Bank of Mum and Dad

Home Conveyancing Bank of Mum and Dad

As the housing affordability crisis reaches new levels, more home buyers are looking to their already stretched parents, for assistance to get into the market.  In this post, Bliss Conveyancing explores the advantages and draw backs of using the Bank of Mum and Dad (“BOMD”).

On of Australia’s Largest Lenders

In 2022, research suggested that the BOMD was the nineth largest lender in the Australian property market, and that cracks were starting to appear as already stretched parents, worsened their own positions to assist their children.


Buying a house is a significant financial milestone for many Australians. However, it can also be a challenging process, especially for first-time homebuyers who may struggle to secure a mortgage loan. As a result, some may turn to their parents for help, seeking to borrow money from them to purchase a home. While there are undoubtedly some advantages to borrowing from parents, there are also several drawbacks to consider.


The Upside

  1. Low or No Interest Rates: One of the significant benefits of borrowing from parents is the potential for low or no-interest rates. Unlike traditional lenders, such as banks or credit unions, parents may be willing to lend money to their children without charging interest, or at least at a significantly lower rate than what is offered by lenders.


  1. Flexible Terms: Borrowing from parents may also offer more flexibility in terms of repayment schedules. Parents may be more willing to work out a payment plan that suits their child’s financial situation, whereas a bank or other lending institution is likely to offer a more rigid repayment plan.


  1. Avoiding Mortgage Insurance: Mortgage insurance is typically required by lenders when borrowers do not have a large enough deposit or have a higher risk profile. By borrowing from parents, homebuyers may be able to avoid this added expense altogether, making the overall cost of homeownership more affordable.


The Cautions

  1. Emotional Strain: Borrowing money from parents can put an emotional strain on the relationship. Money is a sensitive topic, and mixing family and finances can be complicated. Even if parents are willing to lend money, the borrower may feel a sense of guilt or obligation that could affect their relationship.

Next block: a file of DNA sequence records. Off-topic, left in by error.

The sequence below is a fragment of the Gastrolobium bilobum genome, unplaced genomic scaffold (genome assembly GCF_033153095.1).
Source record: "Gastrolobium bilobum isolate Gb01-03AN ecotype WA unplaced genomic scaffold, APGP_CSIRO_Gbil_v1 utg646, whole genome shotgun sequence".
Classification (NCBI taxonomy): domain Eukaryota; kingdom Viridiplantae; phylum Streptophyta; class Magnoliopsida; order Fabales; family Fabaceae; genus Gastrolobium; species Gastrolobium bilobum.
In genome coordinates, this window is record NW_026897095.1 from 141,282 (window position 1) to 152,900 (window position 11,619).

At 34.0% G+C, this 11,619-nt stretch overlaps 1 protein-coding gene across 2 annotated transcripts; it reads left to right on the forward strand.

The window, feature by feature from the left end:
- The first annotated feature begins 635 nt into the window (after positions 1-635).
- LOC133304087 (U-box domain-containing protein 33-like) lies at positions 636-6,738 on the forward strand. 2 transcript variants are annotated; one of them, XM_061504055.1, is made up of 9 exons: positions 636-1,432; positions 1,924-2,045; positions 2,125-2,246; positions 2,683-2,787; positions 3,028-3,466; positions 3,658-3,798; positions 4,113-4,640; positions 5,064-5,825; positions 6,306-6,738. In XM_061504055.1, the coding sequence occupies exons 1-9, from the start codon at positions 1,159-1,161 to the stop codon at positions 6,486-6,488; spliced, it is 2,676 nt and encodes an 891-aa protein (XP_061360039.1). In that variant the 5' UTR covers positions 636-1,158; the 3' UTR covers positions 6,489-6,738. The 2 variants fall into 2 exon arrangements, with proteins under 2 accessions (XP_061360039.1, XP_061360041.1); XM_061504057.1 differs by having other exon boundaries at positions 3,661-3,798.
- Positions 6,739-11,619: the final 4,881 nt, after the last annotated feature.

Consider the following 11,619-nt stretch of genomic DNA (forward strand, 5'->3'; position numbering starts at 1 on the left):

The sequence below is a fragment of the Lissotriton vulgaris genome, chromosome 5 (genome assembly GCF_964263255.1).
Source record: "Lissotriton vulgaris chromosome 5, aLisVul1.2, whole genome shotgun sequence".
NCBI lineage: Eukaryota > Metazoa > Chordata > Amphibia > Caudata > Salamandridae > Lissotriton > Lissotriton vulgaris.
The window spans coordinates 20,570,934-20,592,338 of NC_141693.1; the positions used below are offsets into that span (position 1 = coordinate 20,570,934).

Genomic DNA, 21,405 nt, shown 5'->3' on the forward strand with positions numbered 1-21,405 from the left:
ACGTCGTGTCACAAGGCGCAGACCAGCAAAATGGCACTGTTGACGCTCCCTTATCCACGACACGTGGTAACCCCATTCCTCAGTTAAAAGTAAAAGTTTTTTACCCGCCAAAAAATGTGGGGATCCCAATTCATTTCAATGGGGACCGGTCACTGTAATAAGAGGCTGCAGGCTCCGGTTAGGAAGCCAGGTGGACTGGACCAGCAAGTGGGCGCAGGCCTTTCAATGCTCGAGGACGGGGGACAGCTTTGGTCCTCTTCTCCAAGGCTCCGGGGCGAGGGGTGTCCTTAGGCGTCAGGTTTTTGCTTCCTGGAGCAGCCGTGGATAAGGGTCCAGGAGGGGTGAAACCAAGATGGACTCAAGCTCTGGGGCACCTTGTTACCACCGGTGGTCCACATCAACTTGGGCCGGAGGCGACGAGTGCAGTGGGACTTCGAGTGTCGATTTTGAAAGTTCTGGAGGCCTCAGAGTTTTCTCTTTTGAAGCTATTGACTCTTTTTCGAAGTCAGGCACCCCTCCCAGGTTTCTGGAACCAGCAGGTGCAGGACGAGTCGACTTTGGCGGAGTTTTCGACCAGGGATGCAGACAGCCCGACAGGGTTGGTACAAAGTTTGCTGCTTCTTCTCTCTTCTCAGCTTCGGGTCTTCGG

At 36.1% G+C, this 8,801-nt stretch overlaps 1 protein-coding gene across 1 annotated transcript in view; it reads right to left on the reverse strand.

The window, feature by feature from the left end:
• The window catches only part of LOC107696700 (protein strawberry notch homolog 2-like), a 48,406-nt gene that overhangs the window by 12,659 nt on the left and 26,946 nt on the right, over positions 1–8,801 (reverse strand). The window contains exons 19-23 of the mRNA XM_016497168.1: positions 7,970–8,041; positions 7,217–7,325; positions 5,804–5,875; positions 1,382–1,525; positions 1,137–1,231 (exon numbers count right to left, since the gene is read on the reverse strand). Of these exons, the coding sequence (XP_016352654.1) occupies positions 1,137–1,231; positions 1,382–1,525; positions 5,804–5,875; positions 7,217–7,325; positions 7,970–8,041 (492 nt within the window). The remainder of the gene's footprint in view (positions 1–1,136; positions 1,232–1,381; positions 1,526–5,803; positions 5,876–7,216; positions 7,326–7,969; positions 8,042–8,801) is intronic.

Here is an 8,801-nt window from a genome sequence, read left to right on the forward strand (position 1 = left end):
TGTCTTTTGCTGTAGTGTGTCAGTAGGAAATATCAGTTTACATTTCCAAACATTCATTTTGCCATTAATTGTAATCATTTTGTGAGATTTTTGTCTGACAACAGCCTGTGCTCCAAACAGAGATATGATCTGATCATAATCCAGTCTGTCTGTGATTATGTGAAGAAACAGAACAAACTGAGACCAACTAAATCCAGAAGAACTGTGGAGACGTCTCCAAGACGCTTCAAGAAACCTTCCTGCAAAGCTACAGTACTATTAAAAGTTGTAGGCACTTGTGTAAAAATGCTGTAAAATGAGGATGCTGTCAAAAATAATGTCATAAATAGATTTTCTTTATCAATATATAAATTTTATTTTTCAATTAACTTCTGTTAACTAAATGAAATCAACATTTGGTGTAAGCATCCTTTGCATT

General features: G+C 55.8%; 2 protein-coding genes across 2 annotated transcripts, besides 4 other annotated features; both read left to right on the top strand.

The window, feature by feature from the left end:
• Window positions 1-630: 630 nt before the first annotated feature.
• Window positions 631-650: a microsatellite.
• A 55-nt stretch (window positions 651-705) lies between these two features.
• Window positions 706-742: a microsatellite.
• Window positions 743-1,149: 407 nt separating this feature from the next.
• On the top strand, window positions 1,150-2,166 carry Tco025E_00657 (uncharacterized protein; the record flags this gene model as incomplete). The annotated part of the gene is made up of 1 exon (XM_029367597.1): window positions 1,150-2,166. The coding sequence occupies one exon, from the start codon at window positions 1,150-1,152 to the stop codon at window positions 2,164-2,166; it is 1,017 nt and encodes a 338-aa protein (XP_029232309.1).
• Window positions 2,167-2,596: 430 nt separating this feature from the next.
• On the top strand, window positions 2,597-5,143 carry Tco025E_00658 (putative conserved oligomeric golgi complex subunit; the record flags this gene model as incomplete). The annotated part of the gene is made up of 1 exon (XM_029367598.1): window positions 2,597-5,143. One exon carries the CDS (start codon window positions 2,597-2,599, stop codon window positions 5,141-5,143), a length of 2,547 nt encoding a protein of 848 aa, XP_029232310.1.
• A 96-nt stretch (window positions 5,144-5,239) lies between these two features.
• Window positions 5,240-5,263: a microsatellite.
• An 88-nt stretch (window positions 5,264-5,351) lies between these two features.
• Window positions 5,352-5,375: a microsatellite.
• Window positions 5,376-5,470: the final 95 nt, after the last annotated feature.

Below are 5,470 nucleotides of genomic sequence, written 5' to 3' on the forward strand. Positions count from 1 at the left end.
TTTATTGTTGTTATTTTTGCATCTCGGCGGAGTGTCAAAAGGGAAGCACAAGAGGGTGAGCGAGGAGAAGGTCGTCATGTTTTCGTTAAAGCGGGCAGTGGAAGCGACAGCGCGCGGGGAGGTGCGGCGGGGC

1. Legal Issues: When borrowing from parents, it is essential to have a formal agreement in place to avoid any legal issues down the line. Without a formal agreement, misunderstandings can arise, leading to disputes and potentially legal action.


  1. Dependency: Borrowing money from parents can create a sense of dependency that may affect the borrower’s financial independence and decision-making abilities. It may also impact their creditworthiness in the eyes of traditional lenders in the future, as they may perceive the borrower as being too reliant on their parents for financial support.


  1. Inequality: Borrowing from parents may create inequality among siblings or family members, especially if one child receives financial assistance while others do not. This can lead to feelings of resentment and conflict within the family.


  1. Limits on Parent’s Financial Capacity: Parents may have their own financial obligations or limitations that could prevent them from lending money to their children. While parents may want to help their children, they may not be in a financial position to do so, which can create disappointment and stress for both parties.


Borrowing money from parents to purchase a house can be a viable option for some homebuyers. However, it is essential to weigh the advantages and disadvantages carefully. While the potential for low or no-interest rates and flexible repayment terms may make borrowing from parents an attractive option, there are also potential drawbacks, including emotional strain, legal issues, dependency, inequality, and limits on a parent’s financial capacity. Ultimately, it is important to have an open and honest conversation with parents before deciding to borrow money, to ensure that both parties are aware of the potential risks and benefits and can make an informed decision.

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